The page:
A good samaritan in legal terms refers to someone who renders aid in an emergency to an injured person on a voluntary basis. Usually, if a volunteer comes to the aid of an injured or ill person who is a stranger, the person giving the aid owes the stranger a duty of being reasonably careful. A person is not obligated by law to do first aid in most states, not unless it’s part of a job description. However, some states will consider it an act of negligence though, if a person doesn’t at least call for help. Generally, where an unconscious victim cannot respond, a good samaritan can help them on the grounds of implied consent. However, if the victim is conscious and can respond, a person should ask their permission to help them first.
Some states offer immunity to good samaritans, but sometimes negligence could result in a claim of negligent care if the injuries or illness were made worse by the volunteer’s negligence. Statutes typically don’t exempt a good samaritan who acts in a willful and wanton or reckless manner in providing the care, advice, or assistance. Good samaritan laws often don’t apply to a person rendering emergency care, advice, or assistance during the course or regular employment, such as services rendered by a health care provider to a patient in a health care facility.
Under the good samaritan laws which grant immunity, if the good samaritan makes an error while rendering emergency medical care, he or she cannot be held legally liable for damages in court. However, two conditions usually must be met; 1) the aid must be given at the scene of the emergency, and. 2) if the “volunteer” has other motives, such as the hope of being paid a fee or reward, then the law will not apply.
The following is an example of a state good samaritan statute:
When any doctor of medicine or dentistry, nurse, member of any organized rescue squad, member of any police or fire department, member of any organized volunteer fire department, emergency medical technician, intern or resident practicing in a hospital with training programs approved by the American Medical Association, state trooper, medical aidman functioning as a part of the military assistance to safety and traffic program, chiropractor, or public education employee gratuitously and in good faith, renders first aid or emergency care at the scene of an accident, casualty, or disaster to a person injured therein, he or she shall not be liable for any civil damages as a result of his or her acts or omissions in rendering first aid or emergency care, nor shall he or she be liable for any civil damages as a result of any act or failure to act to provide or arrange for further medical treatment or care for the injured person.
Any member of the crew of a helicopter which is used in the performance of military assistance to safety and traffic programs and is engaged in the performance of emergency medical service acts shall be exempt from personal liability for any property damages caused by helicopter downwash or by persons disembarking from the helicopter.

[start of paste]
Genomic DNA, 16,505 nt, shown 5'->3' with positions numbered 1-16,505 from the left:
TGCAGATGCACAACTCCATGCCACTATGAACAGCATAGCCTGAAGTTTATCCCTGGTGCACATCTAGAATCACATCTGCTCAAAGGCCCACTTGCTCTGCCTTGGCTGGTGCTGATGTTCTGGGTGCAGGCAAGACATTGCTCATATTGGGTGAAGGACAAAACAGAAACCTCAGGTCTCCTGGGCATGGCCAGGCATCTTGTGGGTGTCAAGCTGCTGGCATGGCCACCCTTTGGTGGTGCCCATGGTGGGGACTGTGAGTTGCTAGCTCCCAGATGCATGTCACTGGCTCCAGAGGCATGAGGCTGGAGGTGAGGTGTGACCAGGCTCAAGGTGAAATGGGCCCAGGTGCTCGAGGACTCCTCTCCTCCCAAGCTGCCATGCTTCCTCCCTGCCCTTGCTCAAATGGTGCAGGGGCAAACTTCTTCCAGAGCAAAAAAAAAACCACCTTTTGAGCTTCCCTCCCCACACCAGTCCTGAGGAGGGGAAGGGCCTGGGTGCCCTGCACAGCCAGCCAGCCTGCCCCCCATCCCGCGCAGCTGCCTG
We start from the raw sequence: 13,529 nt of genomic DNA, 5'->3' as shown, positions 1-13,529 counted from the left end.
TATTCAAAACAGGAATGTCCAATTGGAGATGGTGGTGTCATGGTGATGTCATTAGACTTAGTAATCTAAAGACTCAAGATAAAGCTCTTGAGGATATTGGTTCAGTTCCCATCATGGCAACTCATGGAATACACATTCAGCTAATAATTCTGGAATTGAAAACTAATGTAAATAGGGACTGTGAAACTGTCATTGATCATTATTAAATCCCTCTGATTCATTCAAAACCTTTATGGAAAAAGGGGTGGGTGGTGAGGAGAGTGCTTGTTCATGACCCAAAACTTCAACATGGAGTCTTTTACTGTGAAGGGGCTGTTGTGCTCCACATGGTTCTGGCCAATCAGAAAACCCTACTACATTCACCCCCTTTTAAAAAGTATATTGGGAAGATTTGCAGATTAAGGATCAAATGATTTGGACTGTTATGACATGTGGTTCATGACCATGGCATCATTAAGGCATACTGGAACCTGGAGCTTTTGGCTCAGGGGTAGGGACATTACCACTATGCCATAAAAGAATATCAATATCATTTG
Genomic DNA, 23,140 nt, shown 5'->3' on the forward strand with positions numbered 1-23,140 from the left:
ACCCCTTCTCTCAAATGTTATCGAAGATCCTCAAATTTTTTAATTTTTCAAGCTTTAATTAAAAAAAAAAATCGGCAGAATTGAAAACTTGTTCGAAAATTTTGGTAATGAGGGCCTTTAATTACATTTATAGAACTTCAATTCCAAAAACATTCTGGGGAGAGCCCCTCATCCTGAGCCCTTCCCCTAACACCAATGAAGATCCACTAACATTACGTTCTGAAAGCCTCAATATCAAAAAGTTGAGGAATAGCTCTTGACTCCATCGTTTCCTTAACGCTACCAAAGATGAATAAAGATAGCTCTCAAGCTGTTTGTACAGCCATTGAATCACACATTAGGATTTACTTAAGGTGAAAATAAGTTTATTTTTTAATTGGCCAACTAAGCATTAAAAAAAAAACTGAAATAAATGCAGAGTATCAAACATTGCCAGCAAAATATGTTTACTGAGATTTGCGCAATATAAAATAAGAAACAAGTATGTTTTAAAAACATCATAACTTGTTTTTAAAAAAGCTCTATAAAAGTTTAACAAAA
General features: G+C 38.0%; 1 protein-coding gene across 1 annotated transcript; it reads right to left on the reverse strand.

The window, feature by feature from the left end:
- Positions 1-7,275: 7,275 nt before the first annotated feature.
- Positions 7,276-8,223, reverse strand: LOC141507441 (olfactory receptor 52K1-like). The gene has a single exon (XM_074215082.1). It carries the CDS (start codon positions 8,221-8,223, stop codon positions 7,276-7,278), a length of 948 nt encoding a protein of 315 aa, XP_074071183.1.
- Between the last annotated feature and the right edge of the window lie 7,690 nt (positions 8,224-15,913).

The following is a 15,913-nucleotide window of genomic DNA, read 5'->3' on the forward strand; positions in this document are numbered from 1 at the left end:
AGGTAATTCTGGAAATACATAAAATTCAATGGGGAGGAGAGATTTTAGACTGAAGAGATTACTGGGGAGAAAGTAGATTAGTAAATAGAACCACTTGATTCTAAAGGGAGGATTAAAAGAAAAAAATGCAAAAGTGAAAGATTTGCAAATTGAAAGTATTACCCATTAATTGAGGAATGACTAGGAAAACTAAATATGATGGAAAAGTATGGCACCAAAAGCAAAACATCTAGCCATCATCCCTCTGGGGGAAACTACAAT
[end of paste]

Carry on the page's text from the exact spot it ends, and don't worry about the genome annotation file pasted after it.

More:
When any physician gratuitously advises medical personnel at the scene of an emergency episode by direct voice contact, to render medical assistance based upon information received by voice or biotelemetry equipment, the actions ordered taken by the physician to sustain life or reduce disability shall not be considered liable when the actions are within the established medical procedures.
Any person who is qualified by a federal or state agency to perform mine rescue planning and recovery operations, including mine rescue instructors and mine rescue team members, and any person designated by an operator furnishing a mine rescue team to supervise, assist in planning or provide service thereto, who, in good faith, performs or fails to perform any act or service in connection with mine rescue planning and recovery operations shall not be liable for any civil damages as a result of any acts or omissions. Nothing contained in this subsection shall be construed to exempt from liability any person responsible for an overall mine rescue operation, including an operator of an affected facility and any person assuming responsibility therefor under federal or state statutes or regulations.
A person or entity, who in good faith and without compensation renders emergency care or treatment to a person suffering or appearing to suffer from cardiac arrest, which may include the use of an automated external defibrillator, shall be immune from civil liability for any personal injury as a result of care or treatment or as a result of any act or failure to act in providing or arranging further medical treatment where the person acts as an ordinary prudent person would have acted under the same or similar circumstances, except damages that may result for the gross negligence of the person rendering emergency care. This immunity shall extend to the licensed physician or medical authority who is involved in automated external defibrillator site placement, the person who provides training in CPR and the use of the automated external defibrillator, and the person or entity responsible for the site where the automated external defibrillator is located. This subsection specifically excludes from the provision of immunity any designers, manufacturers, or sellers of automated external defibrillators for any claims that may be brought against such entities based upon current law.
For example, te following is the Hawaii Good Samaritan Act
“Any person who in good faith renders emergency care, without renumeration or expectation of renumeration, at the scene of an accident or emergency to the victim of the accident or emergency shall not be liable for any civil damages resulting from the persons acts or omission, except for such damages as may result from the persons gross negligence or wanton acts or omissions.”